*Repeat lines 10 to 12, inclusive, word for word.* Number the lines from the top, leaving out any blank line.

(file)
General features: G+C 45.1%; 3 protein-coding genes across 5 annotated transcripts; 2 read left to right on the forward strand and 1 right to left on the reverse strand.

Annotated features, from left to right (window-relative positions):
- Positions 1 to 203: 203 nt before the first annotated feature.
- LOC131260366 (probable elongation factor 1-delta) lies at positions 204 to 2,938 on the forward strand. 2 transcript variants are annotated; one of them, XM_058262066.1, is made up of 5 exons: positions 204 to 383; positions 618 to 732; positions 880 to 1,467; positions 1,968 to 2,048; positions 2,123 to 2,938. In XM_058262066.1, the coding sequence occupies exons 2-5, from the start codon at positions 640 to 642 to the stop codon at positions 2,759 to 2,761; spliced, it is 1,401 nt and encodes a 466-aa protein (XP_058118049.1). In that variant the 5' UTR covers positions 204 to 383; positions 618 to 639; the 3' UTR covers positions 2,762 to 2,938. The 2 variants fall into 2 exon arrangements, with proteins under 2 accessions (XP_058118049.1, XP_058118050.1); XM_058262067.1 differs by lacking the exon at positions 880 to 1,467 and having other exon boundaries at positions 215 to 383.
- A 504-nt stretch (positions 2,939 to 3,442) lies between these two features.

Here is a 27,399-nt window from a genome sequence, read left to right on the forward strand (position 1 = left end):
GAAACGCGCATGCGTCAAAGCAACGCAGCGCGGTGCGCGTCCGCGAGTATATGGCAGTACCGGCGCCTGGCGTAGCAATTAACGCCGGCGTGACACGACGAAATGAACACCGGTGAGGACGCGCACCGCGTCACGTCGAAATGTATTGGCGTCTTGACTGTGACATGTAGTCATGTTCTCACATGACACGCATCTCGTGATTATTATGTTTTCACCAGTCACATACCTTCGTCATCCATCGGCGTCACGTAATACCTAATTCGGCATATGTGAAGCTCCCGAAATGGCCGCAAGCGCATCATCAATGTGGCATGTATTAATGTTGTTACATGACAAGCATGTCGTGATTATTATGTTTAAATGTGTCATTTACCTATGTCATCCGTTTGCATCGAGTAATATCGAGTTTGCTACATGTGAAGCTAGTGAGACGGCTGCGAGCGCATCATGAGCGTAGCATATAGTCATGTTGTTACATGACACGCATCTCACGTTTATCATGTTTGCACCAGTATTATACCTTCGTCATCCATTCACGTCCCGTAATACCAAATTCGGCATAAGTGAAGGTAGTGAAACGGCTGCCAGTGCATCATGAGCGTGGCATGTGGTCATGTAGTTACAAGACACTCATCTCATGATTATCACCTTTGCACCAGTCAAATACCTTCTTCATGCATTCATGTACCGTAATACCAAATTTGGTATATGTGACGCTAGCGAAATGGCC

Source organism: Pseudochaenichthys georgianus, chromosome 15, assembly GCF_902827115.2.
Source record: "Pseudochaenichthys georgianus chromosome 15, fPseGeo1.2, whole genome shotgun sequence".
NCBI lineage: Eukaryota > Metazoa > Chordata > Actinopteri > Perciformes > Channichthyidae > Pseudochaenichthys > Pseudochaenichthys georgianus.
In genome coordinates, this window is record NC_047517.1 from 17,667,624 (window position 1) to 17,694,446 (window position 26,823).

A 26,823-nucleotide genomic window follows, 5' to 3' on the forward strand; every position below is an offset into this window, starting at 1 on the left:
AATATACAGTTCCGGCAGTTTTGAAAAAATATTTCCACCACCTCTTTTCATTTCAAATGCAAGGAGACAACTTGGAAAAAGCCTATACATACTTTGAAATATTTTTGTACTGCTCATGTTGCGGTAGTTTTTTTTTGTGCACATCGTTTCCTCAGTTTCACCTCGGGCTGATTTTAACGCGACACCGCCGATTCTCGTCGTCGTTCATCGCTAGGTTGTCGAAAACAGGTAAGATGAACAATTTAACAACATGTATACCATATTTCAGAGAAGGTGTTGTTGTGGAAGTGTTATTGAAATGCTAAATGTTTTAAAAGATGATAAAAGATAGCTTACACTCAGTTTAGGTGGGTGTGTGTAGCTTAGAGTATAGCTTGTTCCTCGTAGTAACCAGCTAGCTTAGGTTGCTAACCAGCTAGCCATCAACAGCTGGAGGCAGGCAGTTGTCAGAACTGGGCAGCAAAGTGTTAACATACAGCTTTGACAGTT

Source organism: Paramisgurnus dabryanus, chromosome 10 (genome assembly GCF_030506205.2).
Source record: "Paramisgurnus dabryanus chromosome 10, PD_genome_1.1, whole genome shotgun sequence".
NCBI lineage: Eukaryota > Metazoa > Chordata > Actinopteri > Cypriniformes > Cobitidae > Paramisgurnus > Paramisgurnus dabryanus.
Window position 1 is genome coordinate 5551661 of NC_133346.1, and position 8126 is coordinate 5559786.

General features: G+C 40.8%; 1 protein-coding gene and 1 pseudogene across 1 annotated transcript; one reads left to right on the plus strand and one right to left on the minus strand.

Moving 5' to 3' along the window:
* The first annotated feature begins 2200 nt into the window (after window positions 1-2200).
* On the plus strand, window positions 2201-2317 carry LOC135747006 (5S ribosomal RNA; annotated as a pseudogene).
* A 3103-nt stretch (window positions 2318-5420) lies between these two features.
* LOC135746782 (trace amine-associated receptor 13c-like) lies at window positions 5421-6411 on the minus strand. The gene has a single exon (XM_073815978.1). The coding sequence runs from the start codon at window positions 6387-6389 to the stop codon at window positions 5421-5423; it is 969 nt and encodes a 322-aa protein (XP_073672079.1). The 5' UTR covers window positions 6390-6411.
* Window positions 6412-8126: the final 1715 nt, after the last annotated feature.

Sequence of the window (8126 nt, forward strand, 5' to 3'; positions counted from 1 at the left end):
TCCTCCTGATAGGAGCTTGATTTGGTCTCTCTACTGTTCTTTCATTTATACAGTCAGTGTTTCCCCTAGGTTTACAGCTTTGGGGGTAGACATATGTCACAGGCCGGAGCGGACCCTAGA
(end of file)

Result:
NCBI lineage: Eukaryota > Metazoa > Chordata > Actinopteri > Perciformes > Channichthyidae > Pseudochaenichthys > Pseudochaenichthys georgianus.
In genome coordinates, this window is record NC_047517.1 from 17,667,624 (window position 1) to 17,694,446 (window position 26,823).

A 26,823-nucleotide genomic window follows, 5' to 3' on the forward strand; every position below is an offset into this window, starting at 1 on the left: